Hundreds of migrants rescued

By Agencies in Jakarta and Bangkok ( China Daily ) Updated: 2015-05-16 07:43:46

Many boats are turned back; Thailand gives food to starving Rohingyas at sea for weeks

Nearly 800 migrants were brought ashore in Indonesia on Friday, but other crammed vessels were sent back to sea despite a UN call to quickly rescue thousands set adrift in Southeast Asian waters.

Smugglers have abandoned ships full of migrants, many of them hungry and sick, in the Andaman Sea following a Thai crackdown on human trafficking. Thailand is the first stop on the most common trafficking route used by criminals preying on Rohingya Muslims fleeing persecution in Myanmar and Bangladeshis seeking to escape poverty.

 Hundreds of migrants rescued

Rohingya Muslim migrants pass food supplies dropped by a Thai army helicopter to others aboard a boat drifting in Thai waters off the southern island of Koh Lipe in the Andaman Sea on Thursday. Christopher Archambault / AFP

"The latest information we have is about 794 people were found in the middle of the sea and brought ashore by fishermen at 5 am on Friday morning," said Khairul Nova, a search and rescue official in Langsa, a town in the Indonesian province of Aceh.

"They are now in a warehouse by the port as a temporary arrangement," Nova said.

Nearly 1,400 migrants have landed in Aceh on Indonesia's western tip, and over 1,000 have landed in Malaysia. Aceh is just across the Malacca Strait from Thailand and Malaysia.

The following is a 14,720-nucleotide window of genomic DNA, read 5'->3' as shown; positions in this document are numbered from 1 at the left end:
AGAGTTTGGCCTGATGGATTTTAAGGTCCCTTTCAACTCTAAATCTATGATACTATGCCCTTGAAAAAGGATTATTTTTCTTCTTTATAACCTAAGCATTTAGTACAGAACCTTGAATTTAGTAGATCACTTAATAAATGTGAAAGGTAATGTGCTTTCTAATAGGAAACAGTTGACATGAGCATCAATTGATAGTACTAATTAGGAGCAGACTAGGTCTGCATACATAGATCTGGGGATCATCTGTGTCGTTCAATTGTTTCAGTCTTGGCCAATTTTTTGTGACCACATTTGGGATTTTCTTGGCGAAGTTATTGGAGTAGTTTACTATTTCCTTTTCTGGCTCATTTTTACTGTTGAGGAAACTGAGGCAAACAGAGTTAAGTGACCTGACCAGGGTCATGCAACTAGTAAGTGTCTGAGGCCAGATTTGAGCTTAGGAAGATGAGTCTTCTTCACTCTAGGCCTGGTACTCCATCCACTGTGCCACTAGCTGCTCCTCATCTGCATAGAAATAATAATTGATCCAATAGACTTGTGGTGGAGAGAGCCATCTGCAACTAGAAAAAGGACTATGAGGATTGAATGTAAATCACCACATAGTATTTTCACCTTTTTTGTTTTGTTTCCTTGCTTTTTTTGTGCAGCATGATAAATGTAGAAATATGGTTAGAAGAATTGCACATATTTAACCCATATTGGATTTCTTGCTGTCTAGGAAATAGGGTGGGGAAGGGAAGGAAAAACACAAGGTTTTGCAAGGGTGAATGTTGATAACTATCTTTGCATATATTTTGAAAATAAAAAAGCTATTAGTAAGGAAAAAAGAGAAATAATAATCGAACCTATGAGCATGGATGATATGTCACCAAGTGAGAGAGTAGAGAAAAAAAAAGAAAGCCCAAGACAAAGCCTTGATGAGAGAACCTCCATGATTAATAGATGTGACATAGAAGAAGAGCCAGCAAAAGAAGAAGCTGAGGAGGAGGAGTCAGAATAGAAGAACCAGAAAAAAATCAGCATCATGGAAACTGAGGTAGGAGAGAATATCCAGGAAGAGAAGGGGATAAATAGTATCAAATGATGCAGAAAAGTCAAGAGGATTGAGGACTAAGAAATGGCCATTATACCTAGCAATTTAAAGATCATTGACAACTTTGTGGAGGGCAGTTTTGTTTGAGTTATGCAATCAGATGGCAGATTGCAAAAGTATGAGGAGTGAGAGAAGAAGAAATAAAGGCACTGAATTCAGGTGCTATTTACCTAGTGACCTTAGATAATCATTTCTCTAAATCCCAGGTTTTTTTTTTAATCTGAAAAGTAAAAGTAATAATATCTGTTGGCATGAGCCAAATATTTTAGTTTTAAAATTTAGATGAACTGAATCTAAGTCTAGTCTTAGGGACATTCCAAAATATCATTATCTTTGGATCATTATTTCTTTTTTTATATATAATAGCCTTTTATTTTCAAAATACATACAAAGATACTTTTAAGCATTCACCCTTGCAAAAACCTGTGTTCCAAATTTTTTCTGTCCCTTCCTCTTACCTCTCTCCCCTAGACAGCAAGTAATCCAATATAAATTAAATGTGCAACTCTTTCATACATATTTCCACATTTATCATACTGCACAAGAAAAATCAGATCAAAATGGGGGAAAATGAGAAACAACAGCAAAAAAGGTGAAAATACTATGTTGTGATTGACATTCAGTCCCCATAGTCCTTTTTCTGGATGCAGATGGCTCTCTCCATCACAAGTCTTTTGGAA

But migrants on two other boats were turned away.

Indonesia's navy prevented a boat with hundreds of migrants on board from entering its waters, an Indonesian military spokesman said.

A vessel carrying around 400 migrants that the Thai navy towed out to sea was heading toward Indonesia, a Thai government radio station reported.

Thai officials gave food and water to hundreds of emaciated Rohingya who have been at sea on the overcrowded boat for weeks. In recent days they were abandoned by their traffickers, who also disabled the engine before fleeing.

Intergovernmental agencies urged the region's governments to rescue the migrants first and worry about long-term solutions later.

"The situation is very grave," said Joe Lowry, regional spokesman for the International Organization for Migration in Bangkok.

"They have no food, no water and are drinking their own urine. This is a game of maritime ping pong with human life. We expect governments in the region to find a solution rapidly ... or we will be finding boatloads of desiccated corpses floating around in the Andaman Sea in coming days."

The IOM had freed up $1 million to help the region's governments supply food, water and medicine to those found, he said.

The United Nations on Thursday urged governments to fulfill their obligation to rescue those at sea and "keep their borders and ports open in order to help the vulnerable people who are in need".

Washington also is stepping up its calls for governments to work together to save stranded migrants, but it appears reluctant to provide direct US help in search and rescue.

"This is a regional issue. It needs a regional solution in short order," State Department spokesman Jeff Rathke told reporters on Thursday.

Reuters - AFP - AP

(China Daily 05/16/2015 page11)

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